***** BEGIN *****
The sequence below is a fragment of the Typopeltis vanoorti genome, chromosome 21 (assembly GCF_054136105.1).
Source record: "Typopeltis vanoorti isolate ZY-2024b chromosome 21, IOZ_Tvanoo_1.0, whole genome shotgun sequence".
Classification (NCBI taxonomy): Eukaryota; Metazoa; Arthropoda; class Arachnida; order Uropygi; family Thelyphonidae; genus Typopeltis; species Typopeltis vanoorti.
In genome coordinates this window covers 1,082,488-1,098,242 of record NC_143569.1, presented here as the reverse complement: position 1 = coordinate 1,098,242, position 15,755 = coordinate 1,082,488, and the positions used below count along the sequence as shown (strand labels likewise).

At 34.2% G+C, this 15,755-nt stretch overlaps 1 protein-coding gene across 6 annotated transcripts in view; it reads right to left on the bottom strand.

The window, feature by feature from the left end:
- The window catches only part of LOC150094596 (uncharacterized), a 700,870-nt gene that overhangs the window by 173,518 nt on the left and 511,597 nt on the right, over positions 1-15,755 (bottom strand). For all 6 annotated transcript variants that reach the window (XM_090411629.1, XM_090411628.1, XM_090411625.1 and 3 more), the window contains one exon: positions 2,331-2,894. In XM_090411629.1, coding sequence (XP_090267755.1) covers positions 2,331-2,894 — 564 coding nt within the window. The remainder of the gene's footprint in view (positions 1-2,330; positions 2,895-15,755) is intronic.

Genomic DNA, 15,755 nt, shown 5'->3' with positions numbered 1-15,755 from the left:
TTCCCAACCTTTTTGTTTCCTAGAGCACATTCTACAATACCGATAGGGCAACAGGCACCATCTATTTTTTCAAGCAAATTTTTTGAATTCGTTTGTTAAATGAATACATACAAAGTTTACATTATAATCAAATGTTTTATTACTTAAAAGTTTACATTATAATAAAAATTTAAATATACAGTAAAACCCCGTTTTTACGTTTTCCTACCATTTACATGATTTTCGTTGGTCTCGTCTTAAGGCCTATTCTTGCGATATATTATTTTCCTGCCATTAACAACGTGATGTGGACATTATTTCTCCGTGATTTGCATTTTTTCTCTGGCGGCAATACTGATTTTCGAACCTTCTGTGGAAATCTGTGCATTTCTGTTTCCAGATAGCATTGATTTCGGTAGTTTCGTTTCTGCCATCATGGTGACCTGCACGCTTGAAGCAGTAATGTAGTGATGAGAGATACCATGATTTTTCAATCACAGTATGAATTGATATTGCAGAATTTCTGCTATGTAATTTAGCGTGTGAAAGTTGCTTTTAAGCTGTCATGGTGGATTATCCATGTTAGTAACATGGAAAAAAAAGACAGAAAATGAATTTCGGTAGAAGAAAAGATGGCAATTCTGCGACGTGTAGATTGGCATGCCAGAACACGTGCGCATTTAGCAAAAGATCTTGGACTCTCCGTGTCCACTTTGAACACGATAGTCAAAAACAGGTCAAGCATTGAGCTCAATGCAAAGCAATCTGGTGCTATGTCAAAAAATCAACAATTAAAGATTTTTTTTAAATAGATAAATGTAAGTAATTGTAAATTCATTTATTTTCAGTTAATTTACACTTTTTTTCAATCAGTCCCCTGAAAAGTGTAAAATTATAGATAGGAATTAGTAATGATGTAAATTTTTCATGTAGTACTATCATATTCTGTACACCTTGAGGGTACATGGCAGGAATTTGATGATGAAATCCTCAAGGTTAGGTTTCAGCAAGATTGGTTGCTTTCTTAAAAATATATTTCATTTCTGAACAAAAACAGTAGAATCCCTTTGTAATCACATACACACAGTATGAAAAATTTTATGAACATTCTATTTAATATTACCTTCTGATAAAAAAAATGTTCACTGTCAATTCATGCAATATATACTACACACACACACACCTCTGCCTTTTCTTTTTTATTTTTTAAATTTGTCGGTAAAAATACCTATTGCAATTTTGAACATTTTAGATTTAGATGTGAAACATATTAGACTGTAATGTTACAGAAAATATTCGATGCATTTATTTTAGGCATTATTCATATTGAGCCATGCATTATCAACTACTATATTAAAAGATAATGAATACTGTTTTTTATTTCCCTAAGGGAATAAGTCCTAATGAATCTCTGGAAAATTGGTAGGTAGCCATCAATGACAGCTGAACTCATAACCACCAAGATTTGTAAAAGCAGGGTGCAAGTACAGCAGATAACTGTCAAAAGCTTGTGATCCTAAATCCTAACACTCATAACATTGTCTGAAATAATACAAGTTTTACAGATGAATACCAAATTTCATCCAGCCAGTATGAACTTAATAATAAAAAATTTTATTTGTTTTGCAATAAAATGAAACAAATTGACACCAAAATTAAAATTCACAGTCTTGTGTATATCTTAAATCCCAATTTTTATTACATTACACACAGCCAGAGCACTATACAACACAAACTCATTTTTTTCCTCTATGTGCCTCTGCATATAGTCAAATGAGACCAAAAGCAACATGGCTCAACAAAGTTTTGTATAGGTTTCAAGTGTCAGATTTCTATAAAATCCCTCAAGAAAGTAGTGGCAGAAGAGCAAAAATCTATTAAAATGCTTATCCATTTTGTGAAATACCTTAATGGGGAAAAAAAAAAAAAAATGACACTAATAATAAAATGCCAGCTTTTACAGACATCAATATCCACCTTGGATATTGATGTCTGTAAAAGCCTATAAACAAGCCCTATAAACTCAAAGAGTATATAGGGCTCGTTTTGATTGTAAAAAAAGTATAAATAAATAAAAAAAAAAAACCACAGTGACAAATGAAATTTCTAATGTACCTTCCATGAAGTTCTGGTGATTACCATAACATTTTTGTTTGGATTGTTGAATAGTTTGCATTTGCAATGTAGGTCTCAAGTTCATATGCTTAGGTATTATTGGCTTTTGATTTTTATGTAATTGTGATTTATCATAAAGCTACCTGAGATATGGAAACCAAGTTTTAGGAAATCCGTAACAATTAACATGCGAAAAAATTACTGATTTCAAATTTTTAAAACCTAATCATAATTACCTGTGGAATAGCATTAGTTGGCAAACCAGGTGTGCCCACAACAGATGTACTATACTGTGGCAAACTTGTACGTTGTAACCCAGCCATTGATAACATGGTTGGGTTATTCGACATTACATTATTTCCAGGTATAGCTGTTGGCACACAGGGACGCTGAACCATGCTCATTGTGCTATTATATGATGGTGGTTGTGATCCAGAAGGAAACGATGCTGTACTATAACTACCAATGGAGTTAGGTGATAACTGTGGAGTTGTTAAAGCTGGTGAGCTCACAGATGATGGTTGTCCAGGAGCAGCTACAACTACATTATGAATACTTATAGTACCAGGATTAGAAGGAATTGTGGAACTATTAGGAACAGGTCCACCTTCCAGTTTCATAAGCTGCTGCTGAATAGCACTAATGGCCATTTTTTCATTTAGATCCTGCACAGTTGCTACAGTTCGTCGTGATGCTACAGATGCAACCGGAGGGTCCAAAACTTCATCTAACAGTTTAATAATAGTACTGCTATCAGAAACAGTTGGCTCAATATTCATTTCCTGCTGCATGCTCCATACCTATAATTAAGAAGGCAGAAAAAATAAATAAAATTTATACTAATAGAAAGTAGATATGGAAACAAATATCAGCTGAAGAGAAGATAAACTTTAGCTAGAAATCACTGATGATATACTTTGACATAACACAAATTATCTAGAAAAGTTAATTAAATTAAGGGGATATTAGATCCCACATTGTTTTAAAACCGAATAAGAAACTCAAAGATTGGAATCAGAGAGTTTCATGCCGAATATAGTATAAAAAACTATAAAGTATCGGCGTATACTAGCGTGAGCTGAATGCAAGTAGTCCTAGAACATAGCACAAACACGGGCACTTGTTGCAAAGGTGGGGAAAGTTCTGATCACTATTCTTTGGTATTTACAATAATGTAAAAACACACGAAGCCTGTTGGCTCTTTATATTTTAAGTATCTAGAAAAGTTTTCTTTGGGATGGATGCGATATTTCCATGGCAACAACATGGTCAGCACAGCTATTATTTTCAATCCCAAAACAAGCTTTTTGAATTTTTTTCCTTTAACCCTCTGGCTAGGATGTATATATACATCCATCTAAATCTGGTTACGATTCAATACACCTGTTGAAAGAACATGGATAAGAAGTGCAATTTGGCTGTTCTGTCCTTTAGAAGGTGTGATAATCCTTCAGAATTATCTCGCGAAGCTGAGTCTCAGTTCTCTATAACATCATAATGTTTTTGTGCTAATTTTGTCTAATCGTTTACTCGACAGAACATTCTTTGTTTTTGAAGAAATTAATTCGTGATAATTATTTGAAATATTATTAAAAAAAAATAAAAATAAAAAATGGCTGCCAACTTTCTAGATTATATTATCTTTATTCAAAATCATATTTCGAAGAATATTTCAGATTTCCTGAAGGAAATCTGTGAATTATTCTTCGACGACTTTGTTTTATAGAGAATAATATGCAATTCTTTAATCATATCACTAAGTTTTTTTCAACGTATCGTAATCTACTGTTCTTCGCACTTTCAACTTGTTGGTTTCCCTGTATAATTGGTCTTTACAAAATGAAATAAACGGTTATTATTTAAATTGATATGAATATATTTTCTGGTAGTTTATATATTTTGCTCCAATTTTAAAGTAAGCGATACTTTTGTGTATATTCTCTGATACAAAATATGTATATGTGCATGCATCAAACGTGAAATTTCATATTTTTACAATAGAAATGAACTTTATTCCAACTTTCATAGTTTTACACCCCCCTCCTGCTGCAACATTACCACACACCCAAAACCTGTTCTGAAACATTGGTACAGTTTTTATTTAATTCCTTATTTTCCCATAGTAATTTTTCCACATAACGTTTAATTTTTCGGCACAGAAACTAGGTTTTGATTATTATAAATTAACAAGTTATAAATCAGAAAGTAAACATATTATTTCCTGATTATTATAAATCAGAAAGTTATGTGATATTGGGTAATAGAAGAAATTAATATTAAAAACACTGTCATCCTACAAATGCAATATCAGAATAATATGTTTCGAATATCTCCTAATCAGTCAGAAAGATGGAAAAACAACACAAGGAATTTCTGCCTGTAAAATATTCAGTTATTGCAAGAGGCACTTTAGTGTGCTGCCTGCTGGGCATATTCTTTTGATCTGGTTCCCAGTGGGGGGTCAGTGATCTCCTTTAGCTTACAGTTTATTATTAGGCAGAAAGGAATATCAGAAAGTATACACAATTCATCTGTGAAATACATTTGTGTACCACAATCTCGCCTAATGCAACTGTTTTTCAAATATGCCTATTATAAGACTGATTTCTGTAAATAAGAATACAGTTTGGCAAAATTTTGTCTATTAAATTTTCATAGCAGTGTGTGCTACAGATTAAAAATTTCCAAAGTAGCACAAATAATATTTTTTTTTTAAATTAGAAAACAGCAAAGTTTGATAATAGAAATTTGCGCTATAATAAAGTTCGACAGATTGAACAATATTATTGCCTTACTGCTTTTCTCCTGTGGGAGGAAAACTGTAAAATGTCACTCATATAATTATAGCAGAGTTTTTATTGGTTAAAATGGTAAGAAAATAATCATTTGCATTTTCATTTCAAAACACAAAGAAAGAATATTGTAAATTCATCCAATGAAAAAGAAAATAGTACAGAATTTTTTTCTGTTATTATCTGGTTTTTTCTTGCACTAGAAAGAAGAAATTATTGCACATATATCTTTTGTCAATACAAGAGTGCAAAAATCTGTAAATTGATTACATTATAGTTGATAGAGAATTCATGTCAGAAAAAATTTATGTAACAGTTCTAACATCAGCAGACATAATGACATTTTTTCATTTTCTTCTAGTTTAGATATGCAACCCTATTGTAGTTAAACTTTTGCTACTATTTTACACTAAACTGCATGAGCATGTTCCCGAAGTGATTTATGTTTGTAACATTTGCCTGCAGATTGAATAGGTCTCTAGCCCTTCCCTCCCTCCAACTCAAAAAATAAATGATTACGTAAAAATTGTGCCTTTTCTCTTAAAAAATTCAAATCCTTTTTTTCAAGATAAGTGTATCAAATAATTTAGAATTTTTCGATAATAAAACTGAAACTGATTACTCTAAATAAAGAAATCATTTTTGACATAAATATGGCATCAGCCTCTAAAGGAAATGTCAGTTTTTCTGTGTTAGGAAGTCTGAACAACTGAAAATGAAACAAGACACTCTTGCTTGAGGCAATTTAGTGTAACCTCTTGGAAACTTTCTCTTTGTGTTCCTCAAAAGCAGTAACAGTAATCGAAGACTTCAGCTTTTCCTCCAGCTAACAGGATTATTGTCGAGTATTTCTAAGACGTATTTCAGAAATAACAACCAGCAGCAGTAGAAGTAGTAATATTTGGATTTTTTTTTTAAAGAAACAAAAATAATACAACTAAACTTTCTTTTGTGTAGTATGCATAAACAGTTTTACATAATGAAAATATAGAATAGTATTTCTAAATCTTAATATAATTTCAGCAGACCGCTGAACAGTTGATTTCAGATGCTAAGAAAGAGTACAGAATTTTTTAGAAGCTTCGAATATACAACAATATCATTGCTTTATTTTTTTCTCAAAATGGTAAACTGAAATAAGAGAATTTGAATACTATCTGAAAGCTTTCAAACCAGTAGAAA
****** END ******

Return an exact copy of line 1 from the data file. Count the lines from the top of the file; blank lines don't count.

The sequence below is a fragment of the Typopeltis vanoorti genome, chromosome 21 (assembly GCF_054136105.1).